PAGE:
Lloyd’s Now Accepting Crypto Payments at Auctions

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In Brief
  • Lloyd’s in Australia is now accepting payment in cryptocurrencies for auctions, including those for expensive vehicles.

  • Some of the most expensive classic cars in Australia are available for payment with crypto.

  • Other auction houses have been accepting crypto as payment, including Christie’s and Sotheby’s.

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Lloyd’s auction house in Australia is now accepting payment in cryptocurrencies, including those for expensive supercars.

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Lloyd’s announced it will accept bitcoin, Ethereum, and other cryptocurrencies as payment in its auctions, from toasters to classic cars. These include a V8-powered HSV GTSR W1 Maloo and a Holden with a 1977 Holden Torana A9X. While the auction house will accept crypto, sellers can choose to be paid in digital currencies or Australian dollars.

Lee Hames, Lloyds Auctions chief operating officer, said many have already taken up to offer to pay in crypto.  “Within hours of offering cryptocurrency as a payment option, a $100,000 custom-built caravan was paid for entirely by crypto,” Haynes said. “Since then, we have had quite a bit of interest in our upcoming classic cars and earthmoving machinery auctions,” he added.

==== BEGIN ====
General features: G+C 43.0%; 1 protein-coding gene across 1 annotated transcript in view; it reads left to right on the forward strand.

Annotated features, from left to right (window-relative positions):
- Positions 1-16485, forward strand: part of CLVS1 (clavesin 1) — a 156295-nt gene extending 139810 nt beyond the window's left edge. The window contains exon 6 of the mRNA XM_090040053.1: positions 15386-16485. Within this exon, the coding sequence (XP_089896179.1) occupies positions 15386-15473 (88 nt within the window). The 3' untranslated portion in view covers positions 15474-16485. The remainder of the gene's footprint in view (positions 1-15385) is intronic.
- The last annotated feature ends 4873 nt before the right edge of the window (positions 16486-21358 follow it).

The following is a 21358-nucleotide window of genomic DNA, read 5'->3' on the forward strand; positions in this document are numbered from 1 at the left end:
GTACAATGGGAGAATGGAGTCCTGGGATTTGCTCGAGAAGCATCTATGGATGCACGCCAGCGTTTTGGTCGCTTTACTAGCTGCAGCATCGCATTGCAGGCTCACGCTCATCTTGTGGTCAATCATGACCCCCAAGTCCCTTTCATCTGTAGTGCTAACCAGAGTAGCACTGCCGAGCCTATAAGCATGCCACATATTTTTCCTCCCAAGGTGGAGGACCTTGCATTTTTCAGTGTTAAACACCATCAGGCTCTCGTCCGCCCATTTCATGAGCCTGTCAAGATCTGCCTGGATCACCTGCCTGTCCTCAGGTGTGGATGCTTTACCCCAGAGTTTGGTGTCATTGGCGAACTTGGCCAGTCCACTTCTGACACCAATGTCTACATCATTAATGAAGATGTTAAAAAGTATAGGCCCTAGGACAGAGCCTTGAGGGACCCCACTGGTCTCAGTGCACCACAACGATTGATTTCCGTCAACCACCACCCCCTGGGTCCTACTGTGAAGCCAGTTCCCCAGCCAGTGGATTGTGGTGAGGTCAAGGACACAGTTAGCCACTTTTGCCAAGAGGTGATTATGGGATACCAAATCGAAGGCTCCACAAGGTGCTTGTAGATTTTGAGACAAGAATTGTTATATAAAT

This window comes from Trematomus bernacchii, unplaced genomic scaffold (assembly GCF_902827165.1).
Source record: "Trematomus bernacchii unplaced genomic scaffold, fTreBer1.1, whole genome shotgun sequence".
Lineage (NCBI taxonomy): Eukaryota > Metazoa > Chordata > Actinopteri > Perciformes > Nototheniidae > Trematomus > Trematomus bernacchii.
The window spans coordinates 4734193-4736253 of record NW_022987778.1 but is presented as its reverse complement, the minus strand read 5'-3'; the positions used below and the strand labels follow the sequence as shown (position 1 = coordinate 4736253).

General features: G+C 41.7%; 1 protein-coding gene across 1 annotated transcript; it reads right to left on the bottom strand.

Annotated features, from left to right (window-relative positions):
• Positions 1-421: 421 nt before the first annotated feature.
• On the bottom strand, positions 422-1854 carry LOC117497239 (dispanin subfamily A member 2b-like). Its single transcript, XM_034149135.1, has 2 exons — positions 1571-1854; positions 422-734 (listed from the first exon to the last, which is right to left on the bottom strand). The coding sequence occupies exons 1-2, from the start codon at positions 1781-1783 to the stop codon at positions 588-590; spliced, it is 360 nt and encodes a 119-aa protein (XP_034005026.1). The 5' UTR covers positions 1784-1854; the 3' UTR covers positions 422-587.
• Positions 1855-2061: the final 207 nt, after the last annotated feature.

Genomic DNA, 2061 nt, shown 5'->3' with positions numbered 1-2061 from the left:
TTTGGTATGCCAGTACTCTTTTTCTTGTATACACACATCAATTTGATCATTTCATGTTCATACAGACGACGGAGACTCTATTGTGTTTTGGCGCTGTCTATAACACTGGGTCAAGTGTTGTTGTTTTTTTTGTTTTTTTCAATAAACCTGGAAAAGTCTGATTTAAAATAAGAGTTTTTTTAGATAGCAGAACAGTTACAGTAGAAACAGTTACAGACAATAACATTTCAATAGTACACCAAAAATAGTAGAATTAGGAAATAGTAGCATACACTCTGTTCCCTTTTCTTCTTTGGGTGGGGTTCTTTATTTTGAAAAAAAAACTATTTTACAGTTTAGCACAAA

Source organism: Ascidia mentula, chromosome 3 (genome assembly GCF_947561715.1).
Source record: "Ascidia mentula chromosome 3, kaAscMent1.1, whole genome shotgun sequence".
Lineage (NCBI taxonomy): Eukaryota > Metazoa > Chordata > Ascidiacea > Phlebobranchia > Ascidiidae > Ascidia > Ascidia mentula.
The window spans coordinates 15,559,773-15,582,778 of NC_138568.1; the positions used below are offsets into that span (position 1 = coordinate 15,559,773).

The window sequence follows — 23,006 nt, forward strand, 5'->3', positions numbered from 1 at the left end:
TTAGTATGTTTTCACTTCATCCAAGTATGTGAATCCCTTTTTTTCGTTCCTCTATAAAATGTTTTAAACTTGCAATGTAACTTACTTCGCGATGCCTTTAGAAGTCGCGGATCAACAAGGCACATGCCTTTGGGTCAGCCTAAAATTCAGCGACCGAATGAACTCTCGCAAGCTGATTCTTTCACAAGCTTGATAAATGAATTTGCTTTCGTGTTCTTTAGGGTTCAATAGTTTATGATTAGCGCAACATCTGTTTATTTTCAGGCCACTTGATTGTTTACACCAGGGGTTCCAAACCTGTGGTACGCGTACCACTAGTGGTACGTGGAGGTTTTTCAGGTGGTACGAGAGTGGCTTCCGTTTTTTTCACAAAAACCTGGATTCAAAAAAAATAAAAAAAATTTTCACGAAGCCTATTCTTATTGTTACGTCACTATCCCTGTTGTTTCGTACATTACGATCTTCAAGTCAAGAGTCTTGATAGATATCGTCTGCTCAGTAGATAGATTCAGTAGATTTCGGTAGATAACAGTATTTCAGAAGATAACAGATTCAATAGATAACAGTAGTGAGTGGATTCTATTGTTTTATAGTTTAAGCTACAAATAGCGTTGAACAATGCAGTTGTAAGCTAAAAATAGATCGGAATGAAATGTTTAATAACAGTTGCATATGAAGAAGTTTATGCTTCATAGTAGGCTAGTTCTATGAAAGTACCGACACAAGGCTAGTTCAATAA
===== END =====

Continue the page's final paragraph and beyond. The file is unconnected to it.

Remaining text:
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However, Lloyd’s is not the first company in Australia to accept cryptocurrencies as payment for cars. Australian used vehicle outfit CarBuyers also accepts bitcoin as payment for its vehicles.

Cryptocurrencies payments expand

Meanwhile, apart from selling vehicles, other prominent auction houses have entered the cryptosphere. Earlier this year, British auction house Christie’s became one of the first auction houses to accept cryptocurrencies as payment. In fact, it did so while achieving another milestone involving cryptocurrencies. 

In March, Christie’s sold a non-fungible token (NFT) artwork by digital artist Beeple for $69 million that was paid for with Ethereum. While also being the most expensive NFT sold to date, it has also set a precedent for the legitimacy of NFTs as art.

Rival auction house Sotheby’s has also followed suit in accepting cryptocurrencies as payment. Last month, Sotheby’s announced that it had accepted cryptocurrency as payment for Banksy’s “Love is in the Air.” Despite declaring it would accept bitcoin and Ethereum, the auction house didn’t disclose which cryptocurrency was used in the transaction. Although in this instance the artwork sold was physical and not digital, Sotheby’s hosted its first NFT auction in March.

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Nick is a data scientist who teaches economics and communication in Budapest, Hungary, where he received a BA in Political Science and Economics and an MSc in Business Analytics from CEU. He has been writing about cryptocurrency and blockchain technology since 2018, and is intrigued by its potential economic and political usage. He can best be described as an optimistic center-left skeptic.

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